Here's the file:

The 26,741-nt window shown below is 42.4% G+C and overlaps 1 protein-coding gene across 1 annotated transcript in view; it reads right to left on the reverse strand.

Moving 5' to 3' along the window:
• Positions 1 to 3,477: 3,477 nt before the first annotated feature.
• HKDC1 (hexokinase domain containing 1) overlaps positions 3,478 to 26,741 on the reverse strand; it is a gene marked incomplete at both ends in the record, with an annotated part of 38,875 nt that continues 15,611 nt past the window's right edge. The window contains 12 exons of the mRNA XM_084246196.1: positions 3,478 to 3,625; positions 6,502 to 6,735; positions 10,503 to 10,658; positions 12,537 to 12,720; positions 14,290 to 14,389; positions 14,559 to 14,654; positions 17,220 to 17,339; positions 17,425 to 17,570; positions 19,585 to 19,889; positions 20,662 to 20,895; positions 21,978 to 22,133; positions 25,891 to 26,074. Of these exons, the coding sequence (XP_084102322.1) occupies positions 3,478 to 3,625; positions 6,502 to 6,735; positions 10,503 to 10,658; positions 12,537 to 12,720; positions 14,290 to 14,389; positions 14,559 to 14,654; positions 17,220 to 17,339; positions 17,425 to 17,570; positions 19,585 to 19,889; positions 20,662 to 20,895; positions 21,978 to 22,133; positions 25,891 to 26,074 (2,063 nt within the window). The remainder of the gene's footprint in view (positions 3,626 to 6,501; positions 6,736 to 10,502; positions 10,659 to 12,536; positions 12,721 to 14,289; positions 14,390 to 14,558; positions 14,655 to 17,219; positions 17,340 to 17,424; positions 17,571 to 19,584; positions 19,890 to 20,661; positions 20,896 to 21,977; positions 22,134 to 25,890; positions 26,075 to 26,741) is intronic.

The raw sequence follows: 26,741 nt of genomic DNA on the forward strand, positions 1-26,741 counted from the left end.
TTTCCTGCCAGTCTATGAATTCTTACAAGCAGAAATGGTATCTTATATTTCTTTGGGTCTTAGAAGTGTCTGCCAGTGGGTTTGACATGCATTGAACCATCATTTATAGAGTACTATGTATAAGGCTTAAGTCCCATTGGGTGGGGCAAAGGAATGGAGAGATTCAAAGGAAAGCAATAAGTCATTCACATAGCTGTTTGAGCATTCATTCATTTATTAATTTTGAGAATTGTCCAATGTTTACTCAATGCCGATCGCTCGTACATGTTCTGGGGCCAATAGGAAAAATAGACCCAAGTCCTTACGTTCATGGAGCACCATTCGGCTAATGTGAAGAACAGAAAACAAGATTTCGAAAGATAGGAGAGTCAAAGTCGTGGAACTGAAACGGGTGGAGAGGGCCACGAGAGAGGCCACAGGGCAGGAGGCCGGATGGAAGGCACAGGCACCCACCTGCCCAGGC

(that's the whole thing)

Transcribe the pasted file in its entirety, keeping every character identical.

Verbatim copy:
The 26,741-nt window shown below is 42.4% G+C and overlaps 1 protein-coding gene across 1 annotated transcript in view; it reads right to left on the reverse strand.

Moving 5' to 3' along the window:
• Positions 1 to 3,477: 3,477 nt before the first annotated feature.
• HKDC1 (hexokinase domain containing 1) overlaps positions 3,478 to 26,741 on the reverse strand; it is a gene marked incomplete at both ends in the record, with an annotated part of 38,875 nt that continues 15,611 nt past the window's right edge. The window contains 12 exons of the mRNA XM_084246196.1: positions 3,478 to 3,625; positions 6,502 to 6,735; positions 10,503 to 10,658; positions 12,537 to 12,720; positions 14,290 to 14,389; positions 14,559 to 14,654; positions 17,220 to 17,339; positions 17,425 to 17,570; positions 19,585 to 19,889; positions 20,662 to 20,895; positions 21,978 to 22,133; positions 25,891 to 26,074. Of these exons, the coding sequence (XP_084102322.1) occupies positions 3,478 to 3,625; positions 6,502 to 6,735; positions 10,503 to 10,658; positions 12,537 to 12,720; positions 14,290 to 14,389; positions 14,559 to 14,654; positions 17,220 to 17,339; positions 17,425 to 17,570; positions 19,585 to 19,889; positions 20,662 to 20,895; positions 21,978 to 22,133; positions 25,891 to 26,074 (2,063 nt within the window). The remainder of the gene's footprint in view (positions 3,626 to 6,501; positions 6,736 to 10,502; positions 10,659 to 12,536; positions 12,721 to 14,289; positions 14,390 to 14,558; positions 14,655 to 17,219; positions 17,340 to 17,424; positions 17,571 to 19,584; positions 19,890 to 20,661; positions 20,896 to 21,977; positions 22,134 to 25,890; positions 26,075 to 26,741) is intronic.

The raw sequence follows: 26,741 nt of genomic DNA on the forward strand, positions 1-26,741 counted from the left end.
TTTCCTGCCAGTCTATGAATTCTTACAAGCAGAAATGGTATCTTATATTTCTTTGGGTCTTAGAAGTGTCTGCCAGTGGGTTTGACATGCATTGAACCATCATTTATAGAGTACTATGTATAAGGCTTAAGTCCCATTGGGTGGGGCAAAGGAATGGAGAGATTCAAAGGAAAGCAATAAGTCATTCACATAGCTGTTTGAGCATTCATTCATTTATTAATTTTGAGAATTGTCCAATGTTTACTCAATGCCGATCGCTCGTACATGTTCTGGGGCCAATAGGAAAAATAGACCCAAGTCCTTACGTTCATGGAGCACCATTCGGCTAATGTGAAGAACAGAAAACAAGATTTCGAAAGATAGGAGAGTCAAAGTCGTGGAACTGAAACGGGTGGAGAGGGCCACGAGAGAGGCCACAGGGCAGGAGGCCGGATGGAAGGCACAGGCACCCACCTGCCCAGGC